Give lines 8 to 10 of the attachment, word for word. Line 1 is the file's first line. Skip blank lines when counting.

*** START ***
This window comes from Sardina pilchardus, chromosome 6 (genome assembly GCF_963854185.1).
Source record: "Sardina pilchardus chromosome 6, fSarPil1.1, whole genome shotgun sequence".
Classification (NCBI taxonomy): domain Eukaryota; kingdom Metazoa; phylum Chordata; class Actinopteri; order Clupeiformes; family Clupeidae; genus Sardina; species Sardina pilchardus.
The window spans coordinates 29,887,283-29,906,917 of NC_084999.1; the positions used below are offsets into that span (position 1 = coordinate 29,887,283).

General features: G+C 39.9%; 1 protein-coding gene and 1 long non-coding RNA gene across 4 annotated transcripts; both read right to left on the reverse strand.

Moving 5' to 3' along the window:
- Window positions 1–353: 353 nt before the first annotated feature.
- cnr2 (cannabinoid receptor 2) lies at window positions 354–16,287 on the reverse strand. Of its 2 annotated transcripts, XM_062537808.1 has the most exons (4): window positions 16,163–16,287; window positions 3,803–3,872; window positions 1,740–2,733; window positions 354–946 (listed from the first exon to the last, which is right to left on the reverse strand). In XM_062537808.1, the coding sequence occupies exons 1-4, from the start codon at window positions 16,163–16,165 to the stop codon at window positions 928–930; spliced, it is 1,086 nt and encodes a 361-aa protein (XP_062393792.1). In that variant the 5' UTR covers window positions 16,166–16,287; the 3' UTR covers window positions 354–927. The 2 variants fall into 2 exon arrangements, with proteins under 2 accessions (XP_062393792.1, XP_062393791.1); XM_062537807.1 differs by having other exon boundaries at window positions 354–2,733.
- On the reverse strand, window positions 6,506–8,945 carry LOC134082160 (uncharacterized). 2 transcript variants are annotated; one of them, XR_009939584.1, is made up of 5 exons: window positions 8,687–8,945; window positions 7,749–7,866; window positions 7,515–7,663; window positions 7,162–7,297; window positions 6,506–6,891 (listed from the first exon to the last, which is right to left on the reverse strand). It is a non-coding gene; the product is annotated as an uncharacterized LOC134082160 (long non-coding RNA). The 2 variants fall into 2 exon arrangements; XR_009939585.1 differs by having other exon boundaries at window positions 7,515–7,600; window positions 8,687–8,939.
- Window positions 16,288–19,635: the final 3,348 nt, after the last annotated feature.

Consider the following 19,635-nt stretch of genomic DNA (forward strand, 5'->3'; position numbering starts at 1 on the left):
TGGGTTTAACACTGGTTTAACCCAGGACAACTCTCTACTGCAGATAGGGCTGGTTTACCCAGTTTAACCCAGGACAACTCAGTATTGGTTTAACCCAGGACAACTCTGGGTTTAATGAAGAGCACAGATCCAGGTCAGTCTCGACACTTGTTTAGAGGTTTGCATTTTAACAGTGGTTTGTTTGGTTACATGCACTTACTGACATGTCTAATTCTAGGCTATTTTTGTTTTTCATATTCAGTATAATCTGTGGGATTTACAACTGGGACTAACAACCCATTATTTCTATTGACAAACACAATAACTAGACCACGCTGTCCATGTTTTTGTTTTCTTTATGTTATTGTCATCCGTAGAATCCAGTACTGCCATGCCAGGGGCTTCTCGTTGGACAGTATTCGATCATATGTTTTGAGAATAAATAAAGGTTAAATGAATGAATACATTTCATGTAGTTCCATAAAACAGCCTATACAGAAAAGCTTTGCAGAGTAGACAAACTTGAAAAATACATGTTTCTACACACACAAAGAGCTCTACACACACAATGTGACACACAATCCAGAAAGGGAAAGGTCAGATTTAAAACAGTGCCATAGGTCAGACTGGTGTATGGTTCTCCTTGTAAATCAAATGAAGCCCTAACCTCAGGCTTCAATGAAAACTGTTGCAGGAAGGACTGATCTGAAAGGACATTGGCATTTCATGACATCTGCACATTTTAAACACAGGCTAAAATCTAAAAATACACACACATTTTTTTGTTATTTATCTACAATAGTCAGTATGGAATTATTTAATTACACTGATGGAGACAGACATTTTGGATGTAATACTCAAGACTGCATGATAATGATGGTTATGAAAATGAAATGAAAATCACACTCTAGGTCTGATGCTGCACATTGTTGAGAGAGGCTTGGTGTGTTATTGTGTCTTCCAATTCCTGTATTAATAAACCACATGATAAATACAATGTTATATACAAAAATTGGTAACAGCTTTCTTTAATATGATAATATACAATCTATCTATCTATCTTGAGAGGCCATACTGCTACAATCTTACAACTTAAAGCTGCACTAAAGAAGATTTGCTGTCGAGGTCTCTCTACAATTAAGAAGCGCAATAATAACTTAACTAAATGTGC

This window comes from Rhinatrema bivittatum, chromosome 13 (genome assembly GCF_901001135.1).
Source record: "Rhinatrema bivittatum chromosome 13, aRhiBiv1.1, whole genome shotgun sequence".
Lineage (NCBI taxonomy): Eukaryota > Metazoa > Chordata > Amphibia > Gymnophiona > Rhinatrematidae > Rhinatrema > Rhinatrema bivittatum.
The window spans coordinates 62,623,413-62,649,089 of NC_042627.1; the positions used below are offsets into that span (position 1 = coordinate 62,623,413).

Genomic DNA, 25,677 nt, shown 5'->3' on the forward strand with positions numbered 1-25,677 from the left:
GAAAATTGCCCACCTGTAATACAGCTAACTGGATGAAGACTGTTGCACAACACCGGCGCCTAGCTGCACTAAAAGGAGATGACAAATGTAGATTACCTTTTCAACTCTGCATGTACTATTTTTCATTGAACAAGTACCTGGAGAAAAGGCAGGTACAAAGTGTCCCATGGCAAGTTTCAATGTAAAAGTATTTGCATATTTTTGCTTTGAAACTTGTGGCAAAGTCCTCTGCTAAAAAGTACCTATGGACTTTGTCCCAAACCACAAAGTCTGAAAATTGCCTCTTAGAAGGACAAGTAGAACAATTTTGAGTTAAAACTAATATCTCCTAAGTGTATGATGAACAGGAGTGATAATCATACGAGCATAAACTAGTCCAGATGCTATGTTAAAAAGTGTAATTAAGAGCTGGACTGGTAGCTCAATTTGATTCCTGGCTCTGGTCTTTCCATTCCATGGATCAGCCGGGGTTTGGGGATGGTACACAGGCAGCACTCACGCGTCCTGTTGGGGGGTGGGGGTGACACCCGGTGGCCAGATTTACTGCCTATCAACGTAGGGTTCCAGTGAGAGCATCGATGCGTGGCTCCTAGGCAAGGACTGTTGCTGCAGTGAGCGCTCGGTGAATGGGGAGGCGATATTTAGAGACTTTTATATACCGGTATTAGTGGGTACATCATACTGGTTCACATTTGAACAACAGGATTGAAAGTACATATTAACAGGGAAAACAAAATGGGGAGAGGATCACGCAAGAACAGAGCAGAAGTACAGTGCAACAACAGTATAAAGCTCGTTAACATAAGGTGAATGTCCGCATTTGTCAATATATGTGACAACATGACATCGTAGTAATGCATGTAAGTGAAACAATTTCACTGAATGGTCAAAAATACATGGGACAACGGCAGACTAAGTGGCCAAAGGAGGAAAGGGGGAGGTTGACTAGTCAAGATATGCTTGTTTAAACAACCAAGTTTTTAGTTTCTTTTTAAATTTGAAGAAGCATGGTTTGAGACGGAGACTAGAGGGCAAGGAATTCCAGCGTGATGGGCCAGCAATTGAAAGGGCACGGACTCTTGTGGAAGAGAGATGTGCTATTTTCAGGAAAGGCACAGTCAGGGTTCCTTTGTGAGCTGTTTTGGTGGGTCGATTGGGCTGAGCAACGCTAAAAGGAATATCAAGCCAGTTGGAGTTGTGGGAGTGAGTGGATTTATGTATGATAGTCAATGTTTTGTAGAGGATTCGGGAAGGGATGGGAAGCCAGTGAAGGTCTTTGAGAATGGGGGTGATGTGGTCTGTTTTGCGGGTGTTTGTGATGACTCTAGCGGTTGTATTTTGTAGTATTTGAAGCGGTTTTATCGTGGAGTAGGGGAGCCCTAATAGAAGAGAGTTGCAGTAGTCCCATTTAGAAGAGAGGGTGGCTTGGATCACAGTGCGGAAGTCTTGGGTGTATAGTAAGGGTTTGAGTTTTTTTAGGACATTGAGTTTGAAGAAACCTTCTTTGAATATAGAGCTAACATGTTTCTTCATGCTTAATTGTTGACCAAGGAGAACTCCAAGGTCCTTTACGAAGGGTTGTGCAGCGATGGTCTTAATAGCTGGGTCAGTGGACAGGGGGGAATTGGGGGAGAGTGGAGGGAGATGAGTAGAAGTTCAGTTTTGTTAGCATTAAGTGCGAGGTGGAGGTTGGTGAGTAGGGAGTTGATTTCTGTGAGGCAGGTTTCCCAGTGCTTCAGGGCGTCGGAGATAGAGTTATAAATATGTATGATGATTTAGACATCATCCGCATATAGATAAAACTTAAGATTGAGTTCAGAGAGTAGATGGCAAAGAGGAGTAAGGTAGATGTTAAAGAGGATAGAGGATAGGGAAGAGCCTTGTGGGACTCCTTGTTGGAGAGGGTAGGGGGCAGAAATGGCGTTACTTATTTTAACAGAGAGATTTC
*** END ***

- cnr2 (cannabinoid receptor 2) lies at window positions 354–16,287 on the reverse strand. Of its 2 annotated transcripts, XM_062537808.1 has the most exons (4): window positions 16,163–16,287; window positions 3,803–3,872; window positions 1,740–2,733; window positions 354–946 (listed from the first exon to the last, which is right to left on the reverse strand). In XM_062537808.1, the coding sequence occupies exons 1-4, from the start codon at window positions 16,163–16,165 to the stop codon at window positions 928–930; spliced, it is 1,086 nt and encodes a 361-aa protein (XP_062393792.1). In that variant the 5' UTR covers window positions 16,166–16,287; the 3' UTR covers window positions 354–927. The 2 variants fall into 2 exon arrangements, with proteins under 2 accessions (XP_062393792.1, XP_062393791.1); XM_062537807.1 differs by having other exon boundaries at window positions 354–2,733.
- On the reverse strand, window positions 6,506–8,945 carry LOC134082160 (uncharacterized). 2 transcript variants are annotated; one of them, XR_009939584.1, is made up of 5 exons: window positions 8,687–8,945; window positions 7,749–7,866; window positions 7,515–7,663; window positions 7,162–7,297; window positions 6,506–6,891 (listed from the first exon to the last, which is right to left on the reverse strand). It is a non-coding gene; the product is annotated as an uncharacterized LOC134082160 (long non-coding RNA). The 2 variants fall into 2 exon arrangements; XR_009939585.1 differs by having other exon boundaries at window positions 7,515–7,600; window positions 8,687–8,939.
- Window positions 16,288–19,635: the final 3,348 nt, after the last annotated feature.